- Biomass-based diesel (0.80 billion gallons; 0.68 percent)
- Advanced biofuels (1.35 billion gallons; 0.77 percent)
- Cellulosic biofuels (5 – 17.1 million gallons; 0.004 – 0.015 percent)
- Total renewable fuels (13.95 billion gallons; 7.95 percent)
Right now, the cellulosic ethanol target is lower that EISA asks for, but the EPA said in a statement it "remains optimistic that the commercial availability of cellulosic biofuel will continue to grow in the years ahead." We'll see.
EPA Proposes 2011 Renewable Fuel Standards
WASHINGTON -- The U.S. Environmental Protection Agency (EPA) today proposed the 2011 percentage standards for the four fuels categories under the agency's Renewable Fuel Standard program, known as RFS2.
The Energy Independence and Security Act of 2007 (EISA) established the annual renewable fuel volume targets, reaching an overall level of 36 billion gallons in 2022. To achieve these volumes, EPA calculates a percentage-based standard for the following year. Based on the standard, each refiner, importer and non-oxygenate blender of gasoline determines the minimum volume of renewable fuel that it must ensure is used in its transportation fuel.
The proposed 2011 overall volumes and standards are:
· Biomass-based diesel (0.80 billion gallons; 0.68 percent)
· Advanced biofuels (1.35 billion gallons; 0.77 percent)
· Cellulosic biofuels (5 – 17.1 million gallons; 0.004 – 0.015 percent)
· Total renewable fuels (13.95 billion gallons; 7.95 percent)
Based on analysis of market availability, EPA is proposing a 2011 cellulosic volume that is lower than the EISA target. EPA will continue to evaluate the market as it works to finalize the cellulosic standard in the coming months. Overall, EPA remains optimistic that the commercial availability of cellulosic biofuel will continue to grow in the years ahead.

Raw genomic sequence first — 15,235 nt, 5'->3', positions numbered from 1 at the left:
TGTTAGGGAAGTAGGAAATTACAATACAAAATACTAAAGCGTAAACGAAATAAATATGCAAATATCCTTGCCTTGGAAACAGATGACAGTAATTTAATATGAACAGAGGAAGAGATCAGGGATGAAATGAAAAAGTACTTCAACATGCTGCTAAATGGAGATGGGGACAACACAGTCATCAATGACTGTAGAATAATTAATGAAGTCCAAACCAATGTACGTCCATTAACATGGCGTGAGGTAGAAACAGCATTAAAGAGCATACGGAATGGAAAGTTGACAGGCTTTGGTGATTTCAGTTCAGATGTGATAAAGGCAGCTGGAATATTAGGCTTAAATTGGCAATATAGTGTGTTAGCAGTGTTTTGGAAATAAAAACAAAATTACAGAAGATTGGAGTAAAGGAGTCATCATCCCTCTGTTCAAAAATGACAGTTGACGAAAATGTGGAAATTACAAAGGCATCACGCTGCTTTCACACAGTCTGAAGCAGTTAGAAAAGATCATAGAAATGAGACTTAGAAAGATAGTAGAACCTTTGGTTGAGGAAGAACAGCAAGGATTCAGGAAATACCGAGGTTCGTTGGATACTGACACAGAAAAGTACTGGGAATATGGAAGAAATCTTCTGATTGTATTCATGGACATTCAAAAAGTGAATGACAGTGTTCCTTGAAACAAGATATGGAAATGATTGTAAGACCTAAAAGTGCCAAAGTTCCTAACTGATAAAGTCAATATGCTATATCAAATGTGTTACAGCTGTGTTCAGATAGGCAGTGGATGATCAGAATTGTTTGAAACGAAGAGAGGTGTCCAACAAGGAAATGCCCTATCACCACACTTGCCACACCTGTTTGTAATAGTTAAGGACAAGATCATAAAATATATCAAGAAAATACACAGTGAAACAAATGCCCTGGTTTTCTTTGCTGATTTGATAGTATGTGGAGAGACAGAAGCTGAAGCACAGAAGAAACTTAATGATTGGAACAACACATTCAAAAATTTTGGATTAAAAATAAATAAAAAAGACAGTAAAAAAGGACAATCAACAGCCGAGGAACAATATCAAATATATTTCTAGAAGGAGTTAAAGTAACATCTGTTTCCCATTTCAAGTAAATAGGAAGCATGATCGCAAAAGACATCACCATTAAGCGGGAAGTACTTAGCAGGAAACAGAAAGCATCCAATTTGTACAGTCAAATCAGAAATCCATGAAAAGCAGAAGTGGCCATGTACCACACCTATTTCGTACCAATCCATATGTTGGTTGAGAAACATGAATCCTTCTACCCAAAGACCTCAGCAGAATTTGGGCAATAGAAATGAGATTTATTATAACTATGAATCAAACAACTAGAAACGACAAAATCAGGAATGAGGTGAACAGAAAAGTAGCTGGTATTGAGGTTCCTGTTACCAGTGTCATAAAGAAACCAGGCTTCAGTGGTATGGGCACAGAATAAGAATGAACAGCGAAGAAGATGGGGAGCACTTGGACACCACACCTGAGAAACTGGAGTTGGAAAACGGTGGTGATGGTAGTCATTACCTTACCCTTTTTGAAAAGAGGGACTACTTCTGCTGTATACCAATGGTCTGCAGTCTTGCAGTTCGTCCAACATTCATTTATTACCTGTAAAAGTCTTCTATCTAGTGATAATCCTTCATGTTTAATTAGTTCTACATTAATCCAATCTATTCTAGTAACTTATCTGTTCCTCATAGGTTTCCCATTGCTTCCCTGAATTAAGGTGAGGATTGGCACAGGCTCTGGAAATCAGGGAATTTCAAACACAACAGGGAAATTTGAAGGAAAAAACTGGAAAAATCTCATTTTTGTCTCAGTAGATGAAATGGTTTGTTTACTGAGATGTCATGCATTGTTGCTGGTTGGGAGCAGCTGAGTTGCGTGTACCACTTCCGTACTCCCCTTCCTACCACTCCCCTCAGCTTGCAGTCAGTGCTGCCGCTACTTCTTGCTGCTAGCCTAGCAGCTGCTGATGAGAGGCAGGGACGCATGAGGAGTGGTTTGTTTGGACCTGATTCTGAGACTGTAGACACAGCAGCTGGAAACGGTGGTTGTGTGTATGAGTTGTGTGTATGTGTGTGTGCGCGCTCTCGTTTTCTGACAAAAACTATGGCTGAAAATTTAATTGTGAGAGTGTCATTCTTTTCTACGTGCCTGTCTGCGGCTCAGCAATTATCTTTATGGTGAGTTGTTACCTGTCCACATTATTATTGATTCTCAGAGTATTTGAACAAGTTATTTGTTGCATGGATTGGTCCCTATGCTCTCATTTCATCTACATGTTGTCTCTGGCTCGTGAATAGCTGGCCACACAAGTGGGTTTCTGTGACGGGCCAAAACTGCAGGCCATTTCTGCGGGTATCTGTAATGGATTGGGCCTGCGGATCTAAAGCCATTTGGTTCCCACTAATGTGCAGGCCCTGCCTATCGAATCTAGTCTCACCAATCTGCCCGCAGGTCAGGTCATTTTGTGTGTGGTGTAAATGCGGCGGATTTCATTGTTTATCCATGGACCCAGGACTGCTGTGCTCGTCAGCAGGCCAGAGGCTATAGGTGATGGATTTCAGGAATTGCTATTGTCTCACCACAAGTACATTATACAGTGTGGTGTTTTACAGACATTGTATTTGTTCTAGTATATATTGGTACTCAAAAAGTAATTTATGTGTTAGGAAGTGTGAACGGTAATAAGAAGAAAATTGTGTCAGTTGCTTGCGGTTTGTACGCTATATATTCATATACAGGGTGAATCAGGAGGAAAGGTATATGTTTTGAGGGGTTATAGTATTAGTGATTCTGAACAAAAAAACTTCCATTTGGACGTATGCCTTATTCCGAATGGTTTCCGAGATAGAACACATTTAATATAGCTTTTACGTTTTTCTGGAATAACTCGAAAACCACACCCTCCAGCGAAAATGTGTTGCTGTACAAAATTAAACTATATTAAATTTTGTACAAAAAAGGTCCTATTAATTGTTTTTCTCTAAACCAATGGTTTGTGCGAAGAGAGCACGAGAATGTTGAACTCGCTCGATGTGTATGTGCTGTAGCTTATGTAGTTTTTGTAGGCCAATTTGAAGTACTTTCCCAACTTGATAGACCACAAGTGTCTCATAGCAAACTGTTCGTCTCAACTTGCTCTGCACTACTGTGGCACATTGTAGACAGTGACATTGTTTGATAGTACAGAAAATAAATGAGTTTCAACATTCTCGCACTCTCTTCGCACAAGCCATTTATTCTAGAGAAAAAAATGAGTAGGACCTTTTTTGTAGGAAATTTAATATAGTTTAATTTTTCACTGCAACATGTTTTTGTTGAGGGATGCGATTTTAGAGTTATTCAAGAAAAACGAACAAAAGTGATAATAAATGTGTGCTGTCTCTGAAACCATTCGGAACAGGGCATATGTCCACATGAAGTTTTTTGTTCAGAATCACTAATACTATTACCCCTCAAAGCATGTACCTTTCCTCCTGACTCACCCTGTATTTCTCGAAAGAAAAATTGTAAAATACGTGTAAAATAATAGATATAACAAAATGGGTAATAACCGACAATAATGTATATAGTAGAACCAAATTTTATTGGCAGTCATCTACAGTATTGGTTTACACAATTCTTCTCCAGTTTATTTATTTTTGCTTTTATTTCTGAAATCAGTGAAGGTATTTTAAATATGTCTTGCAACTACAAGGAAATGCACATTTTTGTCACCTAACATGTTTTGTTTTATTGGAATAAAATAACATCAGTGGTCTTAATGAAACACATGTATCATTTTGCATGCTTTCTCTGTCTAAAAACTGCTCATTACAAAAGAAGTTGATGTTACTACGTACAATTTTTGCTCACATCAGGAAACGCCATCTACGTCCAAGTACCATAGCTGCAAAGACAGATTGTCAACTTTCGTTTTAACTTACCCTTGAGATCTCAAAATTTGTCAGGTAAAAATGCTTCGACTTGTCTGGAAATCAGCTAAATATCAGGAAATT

EPA is also proposing changes to the RFS2 regulations that would potentially apply to renewable fuel producers who use canola oil, grain sorghum, pulpwood, or palm oil as a feedstock. This program rule would allow the fuel produced by those feedstocks dating back to July 1, 2010 be used for compliance should EPA determine in a future rulemaking that such fuels meet certain greenhouse gas reduction thresholds.
The second change would set criteria for foreign feedstocks to be treated like domestic feedstocks in terms of the documentation needed to prove that they can be used to make qualifying renewable fuel under the RFS2 program.
EPA is seeking public comment on the renewable fuel standards and the proposed changes to the RFS2 regulations, which are due 30 days following publication of the proposed rule in the Federal Register.
July 1, 2010, was the deadline that major refiners, blenders, and importers had to meet for reporting, registration, and other key compliance requirements under EPA's expanded renewable fuels standard program.
More information on the standards and regulations: http://www.epa.gov/otaq/fuels/renewablefuels/regulations.htm
More information on renewable fuels: http://www.epa.gov/otaq/fuels/renewablefuels/index.htm